USS Corregidor (CVE-58)

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USS Corregidor (CVE-58)
Career (United States)
Name: USS Corregidor
Ordered: 20 August 1942
Builder: Kaiser Shipyards
Launched: 12 May 1943
Commissioned: 31 August 1943
Recommissioned: 19 May 1951
Decommissioned: 4 September 1958
Fate: Sold for scrap on 28 April 1959
General characteristics
Class & type: Casablanca-class escort carrier
Displacement: 7,800 tons
Length: 512 ft 4 in (156.16 m) overall
Beam: 65 ft 3 in (19.89 m)
Draft: 22 ft 6 in (6.86 m)
Propulsion:
  • 2 × 5-cylinder reciprocating Skinner Unaflow engines
  • 4 × 285 psi boilers
  • 2 shafts
  • 9,000 shp
Speed: 19 knots (35 km/h)
Range: 10,240 nmi (18,960 km) @ 15 kn (28 km/h)
Complement:
  • Total:910-916 officers and men
    • Embarked Squadron:50-56
    • Ship's Crew:860
Armament: 1 × 5 in (127 mm)/38 cal dual purpose gun, 16 × Bofors 40 mm guns (8x2), 28 × Oerlikon 20 mm cannons (28x1)
Aircraft carried: 28
Service record
Part of: United States Pacific Fleet (1943-46), Military Sealift Command (1951-58)
Operations: Western New Guinea campaign, Battle of Saipan, Battle of Guam, Korean War, 1958 Lebanon crisis
Awards: 4 Battle stars

USS Corregidor (CVE-58) was an Casablanca class escort carrier of the United States Navy.

She was laid down as Auguilla Bay (AVG-58), was reclassified ACV-58 on 20 August 1942 and launched as Corregidor on 12 May 1943 by the Kaiser Shipbuilding Company, of Vancouver, Washington, under a Maritime Commission contract; sponsored by Mrs. J. Hallett. She was reclassified CVE-58 on 15 July 1943, acquired by the Navy on 31 August 1943; and commissioned the same day, Captain R. L. Bowman in command.

Service history[edit]

World War II[edit]

Clearing San Diego, California on 26 October 1943, Corregidor joined Carrier Division 24 (CarDiv 24) at Pearl Harbor for air strikes in the Gilbert Islands invasion from 10 November-6 December. She returned to San Diego to undergo repairs and load aircraft and men, then resumed operations out of Pearl Harbor with her division. From 22 January-3 March 1944, she sailed in the Marshall Islands operation, providing air cover for the invasion of Kwajalein.

Corregidor put to sea on 11 March 1944 for Guadalcanal, arriving there on 21 March. With the 3rd Fleet, she sortied on 30 March to provide air cover for the landings on Emirau Island, returning to Port Purvis on 14 April. Two days later, she sailed to join the 7th Fleet for air operations at Hollandia (currently known as Jayapura) between 22–26 April, then put in to Manus Island for replenishment and antisubmarine patrols until 4 May. Embarking Commander, Carrier Division 24 for the Marianas operation, Corregidor provided combat air patrols and anti-aircraft support for the invasion of Saipan from 15–25 June, with her aircraft accounting for at least eight enemy planes. She covered the logistics force off Eniwetok from 1–3 July, then aided in the softening up bombardment of Guam and provided air cover for the invasion until 28 July, when she returned to San Diego for overhaul.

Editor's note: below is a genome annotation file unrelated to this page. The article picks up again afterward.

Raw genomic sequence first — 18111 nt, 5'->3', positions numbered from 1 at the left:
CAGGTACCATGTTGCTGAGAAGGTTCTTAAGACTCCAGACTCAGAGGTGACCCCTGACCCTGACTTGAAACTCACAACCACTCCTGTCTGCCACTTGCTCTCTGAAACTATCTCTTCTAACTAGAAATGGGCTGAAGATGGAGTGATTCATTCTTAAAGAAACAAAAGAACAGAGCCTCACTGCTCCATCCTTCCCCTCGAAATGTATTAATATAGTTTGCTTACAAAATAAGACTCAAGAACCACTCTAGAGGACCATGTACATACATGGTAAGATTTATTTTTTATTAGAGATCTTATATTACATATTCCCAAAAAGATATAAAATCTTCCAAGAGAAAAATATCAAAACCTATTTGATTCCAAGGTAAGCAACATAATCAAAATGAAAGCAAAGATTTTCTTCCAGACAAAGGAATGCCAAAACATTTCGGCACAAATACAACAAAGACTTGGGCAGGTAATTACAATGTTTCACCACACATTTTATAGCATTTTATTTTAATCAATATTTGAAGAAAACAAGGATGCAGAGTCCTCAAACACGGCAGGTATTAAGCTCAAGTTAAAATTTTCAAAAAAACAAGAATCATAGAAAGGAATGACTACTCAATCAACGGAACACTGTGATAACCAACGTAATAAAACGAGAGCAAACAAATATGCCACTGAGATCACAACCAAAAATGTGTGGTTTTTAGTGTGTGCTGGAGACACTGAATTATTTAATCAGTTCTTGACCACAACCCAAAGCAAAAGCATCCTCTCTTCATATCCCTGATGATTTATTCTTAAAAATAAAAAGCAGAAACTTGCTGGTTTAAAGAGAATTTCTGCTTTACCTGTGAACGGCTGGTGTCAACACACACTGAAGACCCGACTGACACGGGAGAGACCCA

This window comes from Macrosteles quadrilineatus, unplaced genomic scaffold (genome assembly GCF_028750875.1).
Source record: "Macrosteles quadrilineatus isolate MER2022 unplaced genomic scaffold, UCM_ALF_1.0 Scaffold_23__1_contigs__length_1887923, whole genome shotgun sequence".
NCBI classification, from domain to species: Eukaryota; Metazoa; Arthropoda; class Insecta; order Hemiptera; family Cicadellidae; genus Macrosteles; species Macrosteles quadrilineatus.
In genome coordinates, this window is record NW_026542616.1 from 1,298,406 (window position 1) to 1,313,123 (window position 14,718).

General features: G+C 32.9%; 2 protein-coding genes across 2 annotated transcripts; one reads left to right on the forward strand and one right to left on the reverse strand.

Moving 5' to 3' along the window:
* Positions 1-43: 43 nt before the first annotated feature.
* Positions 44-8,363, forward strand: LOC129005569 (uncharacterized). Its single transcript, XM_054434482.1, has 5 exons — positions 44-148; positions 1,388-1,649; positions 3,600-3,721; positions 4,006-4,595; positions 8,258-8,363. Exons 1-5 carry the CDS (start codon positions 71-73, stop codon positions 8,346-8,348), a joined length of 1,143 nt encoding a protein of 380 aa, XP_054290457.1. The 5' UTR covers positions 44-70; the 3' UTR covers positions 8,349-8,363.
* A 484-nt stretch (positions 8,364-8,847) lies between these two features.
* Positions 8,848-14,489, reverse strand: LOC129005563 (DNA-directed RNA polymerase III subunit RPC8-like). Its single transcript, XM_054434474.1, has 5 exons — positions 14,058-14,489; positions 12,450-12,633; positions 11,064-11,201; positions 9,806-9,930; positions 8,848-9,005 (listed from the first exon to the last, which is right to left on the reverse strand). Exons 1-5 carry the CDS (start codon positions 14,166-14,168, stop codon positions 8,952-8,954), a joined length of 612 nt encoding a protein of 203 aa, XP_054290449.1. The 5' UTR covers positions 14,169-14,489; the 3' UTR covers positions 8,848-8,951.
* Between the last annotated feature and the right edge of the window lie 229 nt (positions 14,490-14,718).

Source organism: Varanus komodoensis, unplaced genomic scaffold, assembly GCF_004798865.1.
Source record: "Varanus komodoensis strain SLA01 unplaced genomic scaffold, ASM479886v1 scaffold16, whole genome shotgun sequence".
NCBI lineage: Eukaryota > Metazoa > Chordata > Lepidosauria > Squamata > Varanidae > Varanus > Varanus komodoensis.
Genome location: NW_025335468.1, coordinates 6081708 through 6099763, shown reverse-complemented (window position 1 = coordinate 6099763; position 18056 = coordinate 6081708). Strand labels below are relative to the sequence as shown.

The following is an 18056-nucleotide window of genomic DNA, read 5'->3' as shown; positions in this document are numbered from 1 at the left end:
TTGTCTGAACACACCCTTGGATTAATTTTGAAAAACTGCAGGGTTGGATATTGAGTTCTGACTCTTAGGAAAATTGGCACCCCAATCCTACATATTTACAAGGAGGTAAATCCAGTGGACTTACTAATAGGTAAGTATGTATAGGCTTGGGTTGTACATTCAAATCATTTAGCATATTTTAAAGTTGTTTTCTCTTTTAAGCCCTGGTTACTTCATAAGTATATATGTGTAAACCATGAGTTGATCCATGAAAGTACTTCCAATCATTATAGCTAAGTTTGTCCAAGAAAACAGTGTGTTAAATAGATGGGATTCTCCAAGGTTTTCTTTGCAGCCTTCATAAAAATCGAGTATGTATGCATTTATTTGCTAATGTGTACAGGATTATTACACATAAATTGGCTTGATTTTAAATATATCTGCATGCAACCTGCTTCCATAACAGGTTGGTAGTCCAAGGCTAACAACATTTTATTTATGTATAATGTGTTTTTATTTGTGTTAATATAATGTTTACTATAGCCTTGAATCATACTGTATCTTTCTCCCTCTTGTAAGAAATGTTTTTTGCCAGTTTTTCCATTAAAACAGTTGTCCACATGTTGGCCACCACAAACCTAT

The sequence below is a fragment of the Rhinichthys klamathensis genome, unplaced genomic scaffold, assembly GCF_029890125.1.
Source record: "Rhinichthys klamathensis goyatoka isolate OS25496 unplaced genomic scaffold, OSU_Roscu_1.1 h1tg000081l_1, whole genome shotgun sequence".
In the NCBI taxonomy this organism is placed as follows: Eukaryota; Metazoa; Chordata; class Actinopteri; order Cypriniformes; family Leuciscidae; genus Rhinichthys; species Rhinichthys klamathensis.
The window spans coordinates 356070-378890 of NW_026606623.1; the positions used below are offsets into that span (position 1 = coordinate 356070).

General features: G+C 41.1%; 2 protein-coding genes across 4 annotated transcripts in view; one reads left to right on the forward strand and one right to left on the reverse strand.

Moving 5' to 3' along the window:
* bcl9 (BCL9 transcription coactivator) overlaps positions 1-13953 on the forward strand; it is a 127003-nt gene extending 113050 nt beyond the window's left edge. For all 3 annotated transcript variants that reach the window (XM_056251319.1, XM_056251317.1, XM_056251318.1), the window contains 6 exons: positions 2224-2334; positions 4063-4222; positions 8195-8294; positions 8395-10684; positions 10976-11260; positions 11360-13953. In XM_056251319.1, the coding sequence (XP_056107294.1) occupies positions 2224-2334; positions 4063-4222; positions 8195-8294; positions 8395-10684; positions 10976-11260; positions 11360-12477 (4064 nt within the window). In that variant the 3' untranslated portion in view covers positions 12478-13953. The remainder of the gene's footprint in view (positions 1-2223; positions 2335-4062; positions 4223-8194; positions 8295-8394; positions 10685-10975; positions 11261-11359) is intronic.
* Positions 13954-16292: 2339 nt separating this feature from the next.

She worked on qualifying pilots in carrier operations at Pearl Harbor from 12 October-21 November 1944. On 26 October, she formed as a hunter-killer group with EscDiv 64, around to check out reported enemy submarine movements between Pearl Harbor and California. On 2 January 1945, this group moved to patrol the area between Pearl Harbor and Eniwetok to protect heavy Allied shipping, returning to Pearl Harbor on 13 February.

Corregidor sailed from Pearl Harbor on 27 February to search for an overdue plane carrying Lieutenant General M. F. Harmon, USA, arriving at Majuro on 20 March. From 21 March-27 April, she conducted an anti-submarine patrol in the vicinity of Japanese-held Wotje and Maloelap in the Marshalls, then off Eniwetok.

Post-War[edit]

Returning to Pearl Harbor on 4 May 1945, Corregidor was assigned duty as a training ship in Hawaii, conducting carrier pilot qualifications until the end of the war. From 2 October 1945-10 January 1946, she alternated this duty with three voyages from Pearl Harbor to San Diego to return homeward-bound servicemen. Corregidor cleared San Diego on 18 January 1946 for Norfolk, Virginia, arriving there on 4 February. Here she was placed out of commission in reserve on 30 July 1946.

Korea[edit]

U.S. Army aircraft lift off Corregidor off Lebanon, 1958.

Recommissioned on 19 May 1951, Corregidor was assigned to operate with the Military Sealift Command. She ferried men, aircraft, and aviation cargo to NATO nations under the Mutual Defense Assistance Plan, but also made five voyages through the Panama Canal to bring men and cargo to the United Nations forces in Korea in 1952-1954. Corregidor was reclassified T-CVU-58 on 12 June 1955. When the Lebanon crisis broke in the summer of 1958, Corregidor was at Brindisi, Italy, and immediately lifted two reconnaissance planes of the 24th Infantry Division, and 10 helicopters to support the landings in Lebanon. Returning to the United States, the ship suffered hull damage in the Atlantic Ocean due to high seas on the night of 2 April 1958. She was transiting from Barcelona, Spain to NAS Pensacola, Florida, with 20 officers and 150 enlisted men. She made an emergency stop-over in the Azores.[1]Corregidor was decommissioned on 4 September 1958, and sold for scrap on 28 April 1959.

Awards[edit]

Corregidor received four battle stars for her World War II service.

References[edit]

  1. ^ Associated Press, "High Seas Crack Hull of Carrier", The Washington Post and Times Herald, Thursday 3 April 1958, Volume 81, Number 119, Page A3.

Not to be confused with the expeditionary strike vessel, named for the battle of Corregidor.